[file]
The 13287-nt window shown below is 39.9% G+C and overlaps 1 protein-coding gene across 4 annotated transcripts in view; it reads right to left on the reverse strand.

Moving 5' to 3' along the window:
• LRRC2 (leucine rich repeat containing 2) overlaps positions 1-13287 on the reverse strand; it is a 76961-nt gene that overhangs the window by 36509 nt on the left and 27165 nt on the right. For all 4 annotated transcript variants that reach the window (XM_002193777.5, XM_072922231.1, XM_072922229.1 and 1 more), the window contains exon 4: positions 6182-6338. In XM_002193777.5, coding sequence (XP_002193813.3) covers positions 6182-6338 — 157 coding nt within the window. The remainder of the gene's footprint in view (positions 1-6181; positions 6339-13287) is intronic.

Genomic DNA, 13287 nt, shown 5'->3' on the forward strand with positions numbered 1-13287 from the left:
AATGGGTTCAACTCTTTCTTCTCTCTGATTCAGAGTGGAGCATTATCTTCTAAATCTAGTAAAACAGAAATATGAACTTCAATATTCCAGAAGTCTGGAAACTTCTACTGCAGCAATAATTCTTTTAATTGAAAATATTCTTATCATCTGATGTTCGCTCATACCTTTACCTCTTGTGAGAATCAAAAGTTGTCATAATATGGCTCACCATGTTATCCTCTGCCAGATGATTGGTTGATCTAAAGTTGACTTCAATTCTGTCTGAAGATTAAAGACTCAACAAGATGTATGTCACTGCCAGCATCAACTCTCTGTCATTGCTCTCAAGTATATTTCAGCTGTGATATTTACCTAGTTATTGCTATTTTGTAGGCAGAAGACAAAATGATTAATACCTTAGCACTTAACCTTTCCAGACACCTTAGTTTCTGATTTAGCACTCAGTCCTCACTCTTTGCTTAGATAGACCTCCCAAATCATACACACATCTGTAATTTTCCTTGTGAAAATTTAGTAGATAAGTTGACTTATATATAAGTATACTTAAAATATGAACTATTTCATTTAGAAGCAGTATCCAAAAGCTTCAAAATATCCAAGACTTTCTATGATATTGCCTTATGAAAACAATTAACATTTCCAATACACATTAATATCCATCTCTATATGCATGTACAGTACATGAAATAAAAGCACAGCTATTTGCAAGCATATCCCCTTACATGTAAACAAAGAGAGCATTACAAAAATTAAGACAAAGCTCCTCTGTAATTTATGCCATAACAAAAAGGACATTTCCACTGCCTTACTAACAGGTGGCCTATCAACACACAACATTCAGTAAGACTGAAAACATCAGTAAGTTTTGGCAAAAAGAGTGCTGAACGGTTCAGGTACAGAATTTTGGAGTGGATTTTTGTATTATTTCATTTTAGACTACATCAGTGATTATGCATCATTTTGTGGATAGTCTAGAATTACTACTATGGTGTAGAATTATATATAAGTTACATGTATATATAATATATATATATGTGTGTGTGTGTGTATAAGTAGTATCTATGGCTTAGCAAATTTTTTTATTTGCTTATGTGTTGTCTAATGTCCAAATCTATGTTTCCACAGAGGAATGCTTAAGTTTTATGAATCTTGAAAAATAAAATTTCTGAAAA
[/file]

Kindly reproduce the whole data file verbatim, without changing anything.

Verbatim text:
The 13287-nt window shown below is 39.9% G+C and overlaps 1 protein-coding gene across 4 annotated transcripts in view; it reads right to left on the reverse strand.

Moving 5' to 3' along the window:
• LRRC2 (leucine rich repeat containing 2) overlaps positions 1-13287 on the reverse strand; it is a 76961-nt gene that overhangs the window by 36509 nt on the left and 27165 nt on the right. For all 4 annotated transcript variants that reach the window (XM_002193777.5, XM_072922231.1, XM_072922229.1 and 1 more), the window contains exon 4: positions 6182-6338. In XM_002193777.5, coding sequence (XP_002193813.3) covers positions 6182-6338 — 157 coding nt within the window. The remainder of the gene's footprint in view (positions 1-6181; positions 6339-13287) is intronic.

Genomic DNA, 13287 nt, shown 5'->3' on the forward strand with positions numbered 1-13287 from the left:
AATGGGTTCAACTCTTTCTTCTCTCTGATTCAGAGTGGAGCATTATCTTCTAAATCTAGTAAAACAGAAATATGAACTTCAATATTCCAGAAGTCTGGAAACTTCTACTGCAGCAATAATTCTTTTAATTGAAAATATTCTTATCATCTGATGTTCGCTCATACCTTTACCTCTTGTGAGAATCAAAAGTTGTCATAATATGGCTCACCATGTTATCCTCTGCCAGATGATTGGTTGATCTAAAGTTGACTTCAATTCTGTCTGAAGATTAAAGACTCAACAAGATGTATGTCACTGCCAGCATCAACTCTCTGTCATTGCTCTCAAGTATATTTCAGCTGTGATATTTACCTAGTTATTGCTATTTTGTAGGCAGAAGACAAAATGATTAATACCTTAGCACTTAACCTTTCCAGACACCTTAGTTTCTGATTTAGCACTCAGTCCTCACTCTTTGCTTAGATAGACCTCCCAAATCATACACACATCTGTAATTTTCCTTGTGAAAATTTAGTAGATAAGTTGACTTATATATAAGTATACTTAAAATATGAACTATTTCATTTAGAAGCAGTATCCAAAAGCTTCAAAATATCCAAGACTTTCTATGATATTGCCTTATGAAAACAATTAACATTTCCAATACACATTAATATCCATCTCTATATGCATGTACAGTACATGAAATAAAAGCACAGCTATTTGCAAGCATATCCCCTTACATGTAAACAAAGAGAGCATTACAAAAATTAAGACAAAGCTCCTCTGTAATTTATGCCATAACAAAAAGGACATTTCCACTGCCTTACTAACAGGTGGCCTATCAACACACAACATTCAGTAAGACTGAAAACATCAGTAAGTTTTGGCAAAAAGAGTGCTGAACGGTTCAGGTACAGAATTTTGGAGTGGATTTTTGTATTATTTCATTTTAGACTACATCAGTGATTATGCATCATTTTGTGGATAGTCTAGAATTACTACTATGGTGTAGAATTATATATAAGTTACATGTATATATAATATATATATATGTGTGTGTGTGTGTATAAGTAGTATCTATGGCTTAGCAAATTTTTTTATTTGCTTATGTGTTGTCTAATGTCCAAATCTATGTTTCCACAGAGGAATGCTTAAGTTTTATGAATCTTGAAAAATAAAATTTCTGAAAA